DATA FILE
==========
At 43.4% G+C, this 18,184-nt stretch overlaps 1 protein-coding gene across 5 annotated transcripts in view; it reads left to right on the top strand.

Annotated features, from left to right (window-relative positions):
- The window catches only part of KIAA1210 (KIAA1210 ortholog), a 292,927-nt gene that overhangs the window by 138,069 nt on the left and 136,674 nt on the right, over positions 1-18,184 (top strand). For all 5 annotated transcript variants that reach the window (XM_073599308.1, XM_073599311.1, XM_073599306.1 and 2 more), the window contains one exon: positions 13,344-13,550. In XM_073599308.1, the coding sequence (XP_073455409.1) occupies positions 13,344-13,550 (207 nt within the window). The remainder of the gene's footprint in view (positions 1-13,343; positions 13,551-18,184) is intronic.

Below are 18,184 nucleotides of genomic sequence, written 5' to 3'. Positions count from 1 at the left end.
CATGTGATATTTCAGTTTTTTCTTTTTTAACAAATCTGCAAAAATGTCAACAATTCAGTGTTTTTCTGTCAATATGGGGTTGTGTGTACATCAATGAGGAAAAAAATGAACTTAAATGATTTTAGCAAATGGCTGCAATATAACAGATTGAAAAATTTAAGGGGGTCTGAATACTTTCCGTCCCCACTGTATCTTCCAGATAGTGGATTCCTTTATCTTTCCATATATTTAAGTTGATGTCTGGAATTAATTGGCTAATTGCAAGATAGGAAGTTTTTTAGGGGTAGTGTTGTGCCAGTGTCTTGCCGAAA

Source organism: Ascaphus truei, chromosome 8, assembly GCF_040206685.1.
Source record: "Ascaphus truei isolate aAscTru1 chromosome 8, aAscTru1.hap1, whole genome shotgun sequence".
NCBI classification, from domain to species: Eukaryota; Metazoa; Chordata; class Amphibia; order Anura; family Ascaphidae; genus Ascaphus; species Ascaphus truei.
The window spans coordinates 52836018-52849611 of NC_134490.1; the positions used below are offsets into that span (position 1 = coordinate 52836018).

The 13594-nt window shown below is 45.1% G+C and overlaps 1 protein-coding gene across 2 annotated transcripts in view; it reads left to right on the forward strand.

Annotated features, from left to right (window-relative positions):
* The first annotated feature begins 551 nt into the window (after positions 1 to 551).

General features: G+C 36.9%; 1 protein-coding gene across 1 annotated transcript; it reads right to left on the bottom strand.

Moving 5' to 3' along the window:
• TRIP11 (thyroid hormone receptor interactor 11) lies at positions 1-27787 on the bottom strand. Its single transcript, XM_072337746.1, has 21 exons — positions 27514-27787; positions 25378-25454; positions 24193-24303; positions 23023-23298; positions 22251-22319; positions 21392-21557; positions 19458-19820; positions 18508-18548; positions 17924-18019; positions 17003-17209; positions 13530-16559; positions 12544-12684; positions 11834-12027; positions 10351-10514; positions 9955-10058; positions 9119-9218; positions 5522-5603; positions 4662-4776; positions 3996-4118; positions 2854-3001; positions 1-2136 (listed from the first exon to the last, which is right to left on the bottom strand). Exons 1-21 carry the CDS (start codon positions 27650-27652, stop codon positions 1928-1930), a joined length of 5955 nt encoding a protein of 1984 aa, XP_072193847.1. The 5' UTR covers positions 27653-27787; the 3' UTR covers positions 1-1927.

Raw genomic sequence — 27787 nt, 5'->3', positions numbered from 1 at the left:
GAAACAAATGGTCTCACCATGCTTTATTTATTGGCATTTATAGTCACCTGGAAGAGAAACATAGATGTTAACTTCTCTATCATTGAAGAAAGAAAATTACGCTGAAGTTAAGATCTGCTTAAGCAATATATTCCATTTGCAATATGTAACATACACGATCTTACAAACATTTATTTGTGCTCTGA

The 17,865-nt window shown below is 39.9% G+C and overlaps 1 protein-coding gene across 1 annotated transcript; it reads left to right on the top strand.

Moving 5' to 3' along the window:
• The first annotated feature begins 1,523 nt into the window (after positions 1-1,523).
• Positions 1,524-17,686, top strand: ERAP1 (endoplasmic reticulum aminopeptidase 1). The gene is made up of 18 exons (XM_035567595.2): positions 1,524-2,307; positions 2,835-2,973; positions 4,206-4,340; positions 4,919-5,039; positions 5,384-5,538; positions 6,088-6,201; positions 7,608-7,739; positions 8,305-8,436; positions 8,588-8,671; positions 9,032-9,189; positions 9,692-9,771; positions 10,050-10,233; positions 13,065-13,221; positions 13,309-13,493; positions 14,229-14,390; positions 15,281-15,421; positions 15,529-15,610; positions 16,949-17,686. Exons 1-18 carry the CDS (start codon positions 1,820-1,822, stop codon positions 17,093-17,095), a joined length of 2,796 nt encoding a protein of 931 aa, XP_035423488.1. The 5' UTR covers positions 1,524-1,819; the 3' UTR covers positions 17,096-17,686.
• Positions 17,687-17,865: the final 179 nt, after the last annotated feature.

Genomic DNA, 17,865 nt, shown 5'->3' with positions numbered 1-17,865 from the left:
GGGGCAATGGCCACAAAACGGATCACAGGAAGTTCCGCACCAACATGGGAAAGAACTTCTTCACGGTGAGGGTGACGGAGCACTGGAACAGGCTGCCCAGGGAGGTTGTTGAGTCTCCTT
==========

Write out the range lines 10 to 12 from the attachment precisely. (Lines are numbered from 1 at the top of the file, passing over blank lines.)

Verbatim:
The 13594-nt window shown below is 45.1% G+C and overlaps 1 protein-coding gene across 2 annotated transcripts in view; it reads left to right on the forward strand.

Annotated features, from left to right (window-relative positions):
* The first annotated feature begins 551 nt into the window (after positions 1 to 551).